Could excessive use of the Internet mean teenagers are more likely to be depressed later in life?
According to new research, teens who spend an unreasonable amount of time on the Internet could be at increased risk of depression.
“Young people who are initially free of mental health problems but use the Internet pathologically could develop depression as a consequence,” according to Dr. Lawrence T. Lam of the School of Medicine in Sydney and Zi-Wen Peng, M.Sc., of the Ministry of Education in Guangzhou, China.
Pathological use of the Internet (uncontrolled or unreasonable use), commonly known as Internet addiction, has become a widely discussed issue over the last several decades. Internet addiction is not an officially recognized diagnosis, but some have suggested it could affect up to one percent of the population. Many research studies have shown that other psychological problems, such as depression, anxiety, social anxiety disorder, relationship problems, poor physical health, aggressive behavior, alcohol abuse, and ADHD occur at the same time as Internet addiction.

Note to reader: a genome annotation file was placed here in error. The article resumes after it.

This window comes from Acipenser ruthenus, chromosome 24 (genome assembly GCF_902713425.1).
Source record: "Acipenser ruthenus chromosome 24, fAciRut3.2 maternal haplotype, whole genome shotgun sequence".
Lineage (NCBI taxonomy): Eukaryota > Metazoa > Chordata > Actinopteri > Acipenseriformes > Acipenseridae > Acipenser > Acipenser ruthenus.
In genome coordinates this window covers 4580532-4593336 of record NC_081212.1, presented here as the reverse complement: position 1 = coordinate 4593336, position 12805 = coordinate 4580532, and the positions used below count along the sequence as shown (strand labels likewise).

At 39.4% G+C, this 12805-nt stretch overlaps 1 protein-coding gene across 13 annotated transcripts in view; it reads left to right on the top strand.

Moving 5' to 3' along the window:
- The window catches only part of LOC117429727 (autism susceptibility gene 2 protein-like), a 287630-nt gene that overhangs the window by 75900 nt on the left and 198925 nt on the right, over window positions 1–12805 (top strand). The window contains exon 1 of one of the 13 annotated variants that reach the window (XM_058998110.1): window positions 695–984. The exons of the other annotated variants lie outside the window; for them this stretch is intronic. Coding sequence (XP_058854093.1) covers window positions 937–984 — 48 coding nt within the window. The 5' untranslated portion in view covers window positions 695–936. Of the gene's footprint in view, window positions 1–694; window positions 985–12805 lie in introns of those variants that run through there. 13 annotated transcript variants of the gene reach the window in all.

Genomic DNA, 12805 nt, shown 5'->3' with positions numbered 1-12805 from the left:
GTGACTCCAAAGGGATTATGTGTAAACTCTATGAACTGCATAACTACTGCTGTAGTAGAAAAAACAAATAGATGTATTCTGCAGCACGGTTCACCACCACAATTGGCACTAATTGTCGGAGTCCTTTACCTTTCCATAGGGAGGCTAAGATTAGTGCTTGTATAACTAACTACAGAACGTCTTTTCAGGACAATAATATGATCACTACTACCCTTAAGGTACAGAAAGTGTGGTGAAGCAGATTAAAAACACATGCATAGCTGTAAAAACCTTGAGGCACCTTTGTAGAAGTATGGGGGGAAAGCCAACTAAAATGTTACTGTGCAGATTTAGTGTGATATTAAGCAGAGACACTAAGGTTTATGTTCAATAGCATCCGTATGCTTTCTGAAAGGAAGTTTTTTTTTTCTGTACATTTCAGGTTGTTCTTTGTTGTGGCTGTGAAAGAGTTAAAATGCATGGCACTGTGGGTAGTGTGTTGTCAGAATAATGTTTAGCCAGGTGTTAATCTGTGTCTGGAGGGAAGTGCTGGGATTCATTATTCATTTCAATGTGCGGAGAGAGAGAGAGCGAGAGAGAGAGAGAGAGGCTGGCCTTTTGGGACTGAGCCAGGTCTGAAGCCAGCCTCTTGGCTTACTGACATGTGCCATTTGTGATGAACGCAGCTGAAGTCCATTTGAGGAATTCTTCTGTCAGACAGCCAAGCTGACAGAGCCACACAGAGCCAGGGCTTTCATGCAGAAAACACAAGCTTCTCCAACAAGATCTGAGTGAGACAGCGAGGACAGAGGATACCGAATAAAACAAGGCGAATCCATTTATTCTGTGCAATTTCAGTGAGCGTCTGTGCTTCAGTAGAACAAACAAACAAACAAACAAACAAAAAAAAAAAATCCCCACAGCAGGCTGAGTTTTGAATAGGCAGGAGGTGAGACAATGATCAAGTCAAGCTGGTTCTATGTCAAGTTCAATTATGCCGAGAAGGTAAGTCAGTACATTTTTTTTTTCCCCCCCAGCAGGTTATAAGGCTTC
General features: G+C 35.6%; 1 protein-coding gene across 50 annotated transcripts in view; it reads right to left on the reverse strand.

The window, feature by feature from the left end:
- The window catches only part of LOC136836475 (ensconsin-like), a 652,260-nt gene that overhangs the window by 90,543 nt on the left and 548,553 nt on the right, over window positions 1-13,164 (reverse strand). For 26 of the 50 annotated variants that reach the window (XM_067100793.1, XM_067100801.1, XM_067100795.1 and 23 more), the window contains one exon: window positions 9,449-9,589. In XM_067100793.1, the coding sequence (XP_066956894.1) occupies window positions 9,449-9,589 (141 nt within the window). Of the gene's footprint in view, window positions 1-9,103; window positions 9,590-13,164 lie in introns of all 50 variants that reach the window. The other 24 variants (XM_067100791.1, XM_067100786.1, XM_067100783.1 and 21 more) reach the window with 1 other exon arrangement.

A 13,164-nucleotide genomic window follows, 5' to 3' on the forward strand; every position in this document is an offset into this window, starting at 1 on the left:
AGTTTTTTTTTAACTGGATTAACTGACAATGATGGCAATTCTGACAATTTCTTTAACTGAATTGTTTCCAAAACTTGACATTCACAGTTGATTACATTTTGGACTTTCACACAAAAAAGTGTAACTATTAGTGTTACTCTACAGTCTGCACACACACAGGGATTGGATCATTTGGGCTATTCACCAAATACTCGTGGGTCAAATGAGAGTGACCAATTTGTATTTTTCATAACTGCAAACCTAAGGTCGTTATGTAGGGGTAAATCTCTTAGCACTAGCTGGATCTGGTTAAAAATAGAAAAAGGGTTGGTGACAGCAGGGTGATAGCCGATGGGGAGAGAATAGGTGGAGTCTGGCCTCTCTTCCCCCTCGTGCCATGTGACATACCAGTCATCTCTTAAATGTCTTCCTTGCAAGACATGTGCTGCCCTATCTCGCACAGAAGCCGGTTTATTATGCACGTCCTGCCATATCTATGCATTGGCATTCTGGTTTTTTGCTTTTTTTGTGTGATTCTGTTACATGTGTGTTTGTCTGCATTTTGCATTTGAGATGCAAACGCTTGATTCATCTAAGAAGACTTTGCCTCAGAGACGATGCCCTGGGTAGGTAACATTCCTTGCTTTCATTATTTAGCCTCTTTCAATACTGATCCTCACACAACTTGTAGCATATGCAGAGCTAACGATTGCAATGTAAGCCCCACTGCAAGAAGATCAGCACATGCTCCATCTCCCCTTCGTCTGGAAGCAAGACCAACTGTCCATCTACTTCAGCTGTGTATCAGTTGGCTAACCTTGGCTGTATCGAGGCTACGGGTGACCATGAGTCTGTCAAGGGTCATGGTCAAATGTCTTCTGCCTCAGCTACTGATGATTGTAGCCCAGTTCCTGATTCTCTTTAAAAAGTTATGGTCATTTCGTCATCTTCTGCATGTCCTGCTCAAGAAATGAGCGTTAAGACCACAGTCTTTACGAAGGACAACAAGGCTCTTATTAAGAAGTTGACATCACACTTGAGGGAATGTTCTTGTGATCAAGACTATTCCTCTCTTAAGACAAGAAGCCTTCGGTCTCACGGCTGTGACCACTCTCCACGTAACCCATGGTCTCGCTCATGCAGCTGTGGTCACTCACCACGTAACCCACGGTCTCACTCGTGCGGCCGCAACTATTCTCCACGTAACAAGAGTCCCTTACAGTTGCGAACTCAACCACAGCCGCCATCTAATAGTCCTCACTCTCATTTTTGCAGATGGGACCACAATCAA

Lam studied 1,041 teens aged 13 to 18 from high schools in Guangzhou, China, and measured internet use with the Pathological Use of the Internet Test (including questions such as “How often do you feel depressed, moody or nervous when you are offline, which goes away once you are back online?”). Participants were also screened for depression and anxiety using the Zung Depression and Anxiety Scales, and after nine months, the teens were reassessed.
6.2 percent of the teenagers (62 participants) were considered to have moderately pathological use of the Internet at the beginning of the study, and 0.2 percent (2) were classified as high risk.
After nine months, when the teens were screened for anxiety and depression, 0.2 percent had symptoms of anxiety, and 8.4 percent had symptoms of depression. The teens who had problematic use of the Internet at baseline had two and a half times the rate of depression when assessed nine months later. No relationship was observed between pathological Internet use and anxiety.
Those assessed as using the Internet pathologically were also more likely to use it for entertainment purposes rather than for information.
Most prior studies on Internet addiction have focused on association between current Internet behaviors and mental health issues. That is, when both problems co-exist, it can be difficult to determine whether overuse of the Internet leads to mental health problems, or if psychological problems cause Internet addiction. These results are useful in suggesting that in some cases, misuse of the Internet may precede mental health problems.
“Pathological use of the Internet is predictive of depression at the 9-month followup,” writes Lam. “This study has demonstrated a chronological sequence between pathological use of the Internet and depression in healthy adolescents.”
Dr. Lam’s results can be found in the August online issue of the Archives of Pediatric and Adolescent Medicine.